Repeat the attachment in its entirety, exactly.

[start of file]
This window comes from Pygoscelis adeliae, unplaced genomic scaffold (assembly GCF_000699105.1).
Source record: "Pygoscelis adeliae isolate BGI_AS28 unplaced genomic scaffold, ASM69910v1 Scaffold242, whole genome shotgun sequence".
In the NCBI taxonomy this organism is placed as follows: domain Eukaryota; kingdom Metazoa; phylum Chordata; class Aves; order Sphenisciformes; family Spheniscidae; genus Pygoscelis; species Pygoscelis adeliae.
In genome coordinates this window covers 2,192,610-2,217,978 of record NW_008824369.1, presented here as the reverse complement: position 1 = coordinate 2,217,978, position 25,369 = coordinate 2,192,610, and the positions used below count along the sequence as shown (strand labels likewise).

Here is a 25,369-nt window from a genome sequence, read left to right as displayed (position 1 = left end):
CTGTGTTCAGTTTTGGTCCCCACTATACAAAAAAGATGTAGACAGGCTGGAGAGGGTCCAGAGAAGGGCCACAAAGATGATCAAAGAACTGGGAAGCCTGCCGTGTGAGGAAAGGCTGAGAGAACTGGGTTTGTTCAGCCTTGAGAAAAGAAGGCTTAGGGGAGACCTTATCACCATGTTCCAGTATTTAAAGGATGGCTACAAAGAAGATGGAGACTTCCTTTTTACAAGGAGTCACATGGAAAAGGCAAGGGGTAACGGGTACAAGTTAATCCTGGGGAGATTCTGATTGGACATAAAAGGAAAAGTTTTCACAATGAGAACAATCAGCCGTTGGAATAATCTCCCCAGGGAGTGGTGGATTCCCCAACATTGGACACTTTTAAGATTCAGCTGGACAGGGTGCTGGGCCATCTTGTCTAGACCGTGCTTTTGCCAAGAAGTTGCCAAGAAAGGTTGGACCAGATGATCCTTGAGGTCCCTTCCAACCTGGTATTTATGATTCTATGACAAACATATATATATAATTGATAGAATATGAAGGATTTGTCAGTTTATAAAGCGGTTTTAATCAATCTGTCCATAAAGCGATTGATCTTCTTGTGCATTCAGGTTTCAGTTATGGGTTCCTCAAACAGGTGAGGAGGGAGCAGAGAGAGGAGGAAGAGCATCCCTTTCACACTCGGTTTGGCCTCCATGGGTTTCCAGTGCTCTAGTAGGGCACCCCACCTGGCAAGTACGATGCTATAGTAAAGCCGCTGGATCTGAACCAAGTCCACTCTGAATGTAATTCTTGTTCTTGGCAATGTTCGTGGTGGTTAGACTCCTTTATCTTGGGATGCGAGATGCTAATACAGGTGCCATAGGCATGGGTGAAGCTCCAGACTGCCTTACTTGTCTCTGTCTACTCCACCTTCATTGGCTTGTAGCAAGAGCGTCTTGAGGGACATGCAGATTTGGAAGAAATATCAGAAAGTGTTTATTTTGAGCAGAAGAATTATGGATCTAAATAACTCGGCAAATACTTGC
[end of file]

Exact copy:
This window comes from Pygoscelis adeliae, unplaced genomic scaffold (assembly GCF_000699105.1).
Source record: "Pygoscelis adeliae isolate BGI_AS28 unplaced genomic scaffold, ASM69910v1 Scaffold242, whole genome shotgun sequence".
In the NCBI taxonomy this organism is placed as follows: domain Eukaryota; kingdom Metazoa; phylum Chordata; class Aves; order Sphenisciformes; family Spheniscidae; genus Pygoscelis; species Pygoscelis adeliae.
In genome coordinates this window covers 2,192,610-2,217,978 of record NW_008824369.1, presented here as the reverse complement: position 1 = coordinate 2,217,978, position 25,369 = coordinate 2,192,610, and the positions used below count along the sequence as shown (strand labels likewise).

Here is a 25,369-nt window from a genome sequence, read left to right as displayed (position 1 = left end):
CTGTGTTCAGTTTTGGTCCCCACTATACAAAAAAGATGTAGACAGGCTGGAGAGGGTCCAGAGAAGGGCCACAAAGATGATCAAAGAACTGGGAAGCCTGCCGTGTGAGGAAAGGCTGAGAGAACTGGGTTTGTTCAGCCTTGAGAAAAGAAGGCTTAGGGGAGACCTTATCACCATGTTCCAGTATTTAAAGGATGGCTACAAAGAAGATGGAGACTTCCTTTTTACAAGGAGTCACATGGAAAAGGCAAGGGGTAACGGGTACAAGTTAATCCTGGGGAGATTCTGATTGGACATAAAAGGAAAAGTTTTCACAATGAGAACAATCAGCCGTTGGAATAATCTCCCCAGGGAGTGGTGGATTCCCCAACATTGGACACTTTTAAGATTCAGCTGGACAGGGTGCTGGGCCATCTTGTCTAGACCGTGCTTTTGCCAAGAAGTTGCCAAGAAAGGTTGGACCAGATGATCCTTGAGGTCCCTTCCAACCTGGTATTTATGATTCTATGACAAACATATATATATAATTGATAGAATATGAAGGATTTGTCAGTTTATAAAGCGGTTTTAATCAATCTGTCCATAAAGCGATTGATCTTCTTGTGCATTCAGGTTTCAGTTATGGGTTCCTCAAACAGGTGAGGAGGGAGCAGAGAGAGGAGGAAGAGCATCCCTTTCACACTCGGTTTGGCCTCCATGGGTTTCCAGTGCTCTAGTAGGGCACCCCACCTGGCAAGTACGATGCTATAGTAAAGCCGCTGGATCTGAACCAAGTCCACTCTGAATGTAATTCTTGTTCTTGGCAATGTTCGTGGTGGTTAGACTCCTTTATCTTGGGATGCGAGATGCTAATACAGGTGCCATAGGCATGGGTGAAGCTCCAGACTGCCTTACTTGTCTCTGTCTACTCCACCTTCATTGGCTTGTAGCAAGAGCGTCTTGAGGGACATGCAGATTTGGAAGAAATATCAGAAAGTGTTTATTTTGAGCAGAAGAATTATGGATCTAAATAACTCGGCAAATACTTGC